You’re sitting with a client, fighting your own feelings of frustration and boredom. She’s telling you the same sad story that you heard last week and the week before. She’s explaining to you, again, what’s wrong with her and why she can’t change. You long to be able to help her, but nothing that you say seems to get through. You start wondering if someone else could do a better job. You even wonder if you should refer her to a physician for medication—which shows you’re really starting to get desperate! You want to see her eyes light up, her shoulders lift, her breath deepen, as she finally “gets it” and makes important connections, sees her life in a new way, feels fresh hope. These are the moments we live for as clinicians.
Of course, we know that not every session needs to bring dramatic change. But then we have sessions that feel like we’re slogging along with lead weights around our feet, getting absolutely nowhere. It’s as if the client keeps hovering around a doorway but never goes through. She can talk about her problems all day long—and frequently does—but something in this “talking about” never really drops down to a deeper level or shifts into another gear. Her stories are like journeys on a well-worn road filled with ruts—a path that doesn’t lead anywhere except back on itself.
Clients need to tell their stories, of course, but it’s not the stories themselves that are the problem: it’s when the stories manifest habitual categories—ways of labeling and explaining experiences—that the process can get stuck. Eugene Gendlin, the pioneering philosopher and psychotherapist, illuminated this key point in his 1978 article “The Body's Releasing Steps in Experiential Process,” when he wrote: “We think in the terms and pieces of the problem as we have it cut up. And it is just these terms and pieces that would change if the problem moved toward resolution. Therefore, there is often no way to think about a problem except in a way that simply reinstates it in the very act of thinking it, and draws it, in heavy lines, all the harder.”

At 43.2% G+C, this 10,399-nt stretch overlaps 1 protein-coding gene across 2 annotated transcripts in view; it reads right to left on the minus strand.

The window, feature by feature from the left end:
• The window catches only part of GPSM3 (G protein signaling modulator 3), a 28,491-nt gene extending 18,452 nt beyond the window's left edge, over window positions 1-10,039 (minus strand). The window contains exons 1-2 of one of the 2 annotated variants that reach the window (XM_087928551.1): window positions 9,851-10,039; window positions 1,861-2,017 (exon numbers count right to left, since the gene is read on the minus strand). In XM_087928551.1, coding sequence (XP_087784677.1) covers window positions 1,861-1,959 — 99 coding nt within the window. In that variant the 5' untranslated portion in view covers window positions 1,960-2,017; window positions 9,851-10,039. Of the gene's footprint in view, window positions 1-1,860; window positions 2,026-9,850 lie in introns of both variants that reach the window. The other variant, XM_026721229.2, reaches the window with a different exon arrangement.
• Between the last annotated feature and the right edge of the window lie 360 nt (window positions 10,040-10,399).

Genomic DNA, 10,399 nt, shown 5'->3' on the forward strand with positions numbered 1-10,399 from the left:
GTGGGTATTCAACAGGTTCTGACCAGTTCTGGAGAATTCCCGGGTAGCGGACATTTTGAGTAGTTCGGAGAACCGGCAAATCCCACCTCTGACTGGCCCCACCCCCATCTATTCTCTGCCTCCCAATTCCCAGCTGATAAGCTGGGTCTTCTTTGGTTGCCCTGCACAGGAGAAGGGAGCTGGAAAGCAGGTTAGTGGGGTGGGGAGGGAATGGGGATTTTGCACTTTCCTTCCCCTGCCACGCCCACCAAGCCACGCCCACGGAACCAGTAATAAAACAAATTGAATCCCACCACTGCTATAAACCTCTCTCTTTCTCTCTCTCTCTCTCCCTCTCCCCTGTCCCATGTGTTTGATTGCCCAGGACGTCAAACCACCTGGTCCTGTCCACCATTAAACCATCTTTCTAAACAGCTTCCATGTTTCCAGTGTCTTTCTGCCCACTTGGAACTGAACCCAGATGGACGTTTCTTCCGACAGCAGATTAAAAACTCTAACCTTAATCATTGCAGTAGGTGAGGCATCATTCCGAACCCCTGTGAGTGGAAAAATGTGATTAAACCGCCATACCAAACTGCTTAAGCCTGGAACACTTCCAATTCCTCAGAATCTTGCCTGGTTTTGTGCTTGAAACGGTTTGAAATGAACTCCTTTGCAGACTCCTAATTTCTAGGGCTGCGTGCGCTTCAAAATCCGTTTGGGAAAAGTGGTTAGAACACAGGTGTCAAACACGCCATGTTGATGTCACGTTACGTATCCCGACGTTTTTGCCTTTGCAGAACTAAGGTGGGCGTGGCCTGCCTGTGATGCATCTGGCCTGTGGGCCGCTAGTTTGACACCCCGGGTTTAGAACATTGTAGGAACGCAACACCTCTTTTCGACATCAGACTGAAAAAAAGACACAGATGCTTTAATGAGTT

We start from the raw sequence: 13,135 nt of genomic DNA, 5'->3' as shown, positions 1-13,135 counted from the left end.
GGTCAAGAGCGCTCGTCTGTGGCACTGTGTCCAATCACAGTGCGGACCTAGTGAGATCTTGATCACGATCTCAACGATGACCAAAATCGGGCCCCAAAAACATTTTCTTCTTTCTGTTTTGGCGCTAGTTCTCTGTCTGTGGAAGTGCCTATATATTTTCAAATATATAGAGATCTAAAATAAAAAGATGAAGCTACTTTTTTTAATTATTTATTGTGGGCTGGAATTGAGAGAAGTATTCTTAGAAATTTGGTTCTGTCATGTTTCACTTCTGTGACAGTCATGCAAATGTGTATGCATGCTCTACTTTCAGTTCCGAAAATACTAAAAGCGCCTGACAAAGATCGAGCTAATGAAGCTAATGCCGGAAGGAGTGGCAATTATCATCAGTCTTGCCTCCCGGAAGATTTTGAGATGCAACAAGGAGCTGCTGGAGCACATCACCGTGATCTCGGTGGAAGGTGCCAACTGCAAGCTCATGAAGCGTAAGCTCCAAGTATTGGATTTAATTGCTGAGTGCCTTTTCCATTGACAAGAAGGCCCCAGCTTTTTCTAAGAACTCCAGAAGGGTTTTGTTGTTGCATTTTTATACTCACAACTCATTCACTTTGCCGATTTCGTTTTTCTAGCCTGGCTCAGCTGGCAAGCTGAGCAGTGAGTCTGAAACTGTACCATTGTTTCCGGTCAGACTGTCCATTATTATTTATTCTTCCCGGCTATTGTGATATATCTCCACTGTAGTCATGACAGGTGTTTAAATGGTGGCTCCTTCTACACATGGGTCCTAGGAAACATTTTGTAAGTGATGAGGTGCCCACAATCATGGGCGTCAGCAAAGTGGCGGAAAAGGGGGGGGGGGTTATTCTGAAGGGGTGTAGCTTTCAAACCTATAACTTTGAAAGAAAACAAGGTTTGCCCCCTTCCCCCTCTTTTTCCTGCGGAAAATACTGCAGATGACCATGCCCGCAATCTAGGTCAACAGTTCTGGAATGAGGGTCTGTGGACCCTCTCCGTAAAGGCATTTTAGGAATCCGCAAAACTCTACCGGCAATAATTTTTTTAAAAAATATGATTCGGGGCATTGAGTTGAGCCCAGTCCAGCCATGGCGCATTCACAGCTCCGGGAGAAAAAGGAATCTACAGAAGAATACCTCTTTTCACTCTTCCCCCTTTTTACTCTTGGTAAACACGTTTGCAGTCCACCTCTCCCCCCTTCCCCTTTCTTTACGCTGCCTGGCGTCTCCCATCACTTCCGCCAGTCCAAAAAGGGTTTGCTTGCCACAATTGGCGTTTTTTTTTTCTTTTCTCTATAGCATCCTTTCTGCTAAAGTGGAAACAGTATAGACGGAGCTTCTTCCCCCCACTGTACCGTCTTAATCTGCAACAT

As a young man in the 1950s, Gendlin headed a research project that’s had a profound impact on nearly all the somatically oriented, mindfulness-based work being done today. Research showed that clients who freshly referred to ongoing felt experiencing during therapy sessions tended to have significantly more positive outcomes than did clients who merely talked about their problems or their emotions. At the core of Gendlin’s research was the discovery of a new type of experience, which he named a “felt sense.” The formation of a felt sense is a breakthrough moment, which takes a person outside his usual concepts and habitual categories. It’s not the same as having a simple emotion or thought. We speed up to think; to get felt senses, we slow down and form a new bodily awareness of some life situation.
Although felt senses arise in the body, they don’t work the way emotions do. Emotions naturally narrow our awareness: when we’re sad, our attention zooms in on the situation we’re sad about; when we’re angry, we focus on what makes us angry. If we have to mobilize resources to fight or escape, this narrowing is extremely helpful: it lets us shut out what’s irrelevant to the charged situation. But felt senses do the opposite: they widen our awareness to enable us take in the complex whole of a situation and its many interconnections.To read Ann Weiser Cornell’s complete article from the November/December 2013 issue, “Something New, Here and Now: Breaking Free of the Habitual,” subscribe to Psychotherapy Networker magazine.